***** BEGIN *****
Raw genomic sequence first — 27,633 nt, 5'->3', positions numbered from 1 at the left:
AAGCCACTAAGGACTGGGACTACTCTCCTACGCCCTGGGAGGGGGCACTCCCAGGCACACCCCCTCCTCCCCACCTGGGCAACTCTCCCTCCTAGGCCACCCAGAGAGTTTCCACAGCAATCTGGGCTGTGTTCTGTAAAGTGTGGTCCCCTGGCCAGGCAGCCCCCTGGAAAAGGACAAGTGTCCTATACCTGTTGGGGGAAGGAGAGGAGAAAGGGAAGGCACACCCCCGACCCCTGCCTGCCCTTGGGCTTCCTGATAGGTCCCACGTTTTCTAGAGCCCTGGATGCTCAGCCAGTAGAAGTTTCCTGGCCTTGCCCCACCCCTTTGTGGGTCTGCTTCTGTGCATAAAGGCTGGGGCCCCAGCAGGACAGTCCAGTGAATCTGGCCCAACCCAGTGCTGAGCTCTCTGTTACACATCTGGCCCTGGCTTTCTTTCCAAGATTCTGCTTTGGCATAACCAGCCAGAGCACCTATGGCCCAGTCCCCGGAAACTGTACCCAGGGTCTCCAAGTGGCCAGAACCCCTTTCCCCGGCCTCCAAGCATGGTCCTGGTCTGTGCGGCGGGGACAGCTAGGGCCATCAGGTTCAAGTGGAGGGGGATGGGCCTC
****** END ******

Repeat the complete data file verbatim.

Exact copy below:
Raw genomic sequence first — 27,633 nt, 5'->3', positions numbered from 1 at the left:
AAGCCACTAAGGACTGGGACTACTCTCCTACGCCCTGGGAGGGGGCACTCCCAGGCACACCCCCTCCTCCCCACCTGGGCAACTCTCCCTCCTAGGCCACCCAGAGAGTTTCCACAGCAATCTGGGCTGTGTTCTGTAAAGTGTGGTCCCCTGGCCAGGCAGCCCCCTGGAAAAGGACAAGTGTCCTATACCTGTTGGGGGAAGGAGAGGAGAAAGGGAAGGCACACCCCCGACCCCTGCCTGCCCTTGGGCTTCCTGATAGGTCCCACGTTTTCTAGAGCCCTGGATGCTCAGCCAGTAGAAGTTTCCTGGCCTTGCCCCACCCCTTTGTGGGTCTGCTTCTGTGCATAAAGGCTGGGGCCCCAGCAGGACAGTCCAGTGAATCTGGCCCAACCCAGTGCTGAGCTCTCTGTTACACATCTGGCCCTGGCTTTCTTTCCAAGATTCTGCTTTGGCATAACCAGCCAGAGCACCTATGGCCCAGTCCCCGGAAACTGTACCCAGGGTCTCCAAGTGGCCAGAACCCCTTTCCCCGGCCTCCAAGCATGGTCCTGGTCTGTGCGGCGGGGACAGCTAGGGCCATCAGGTTCAAGTGGAGGGGGATGGGCCTC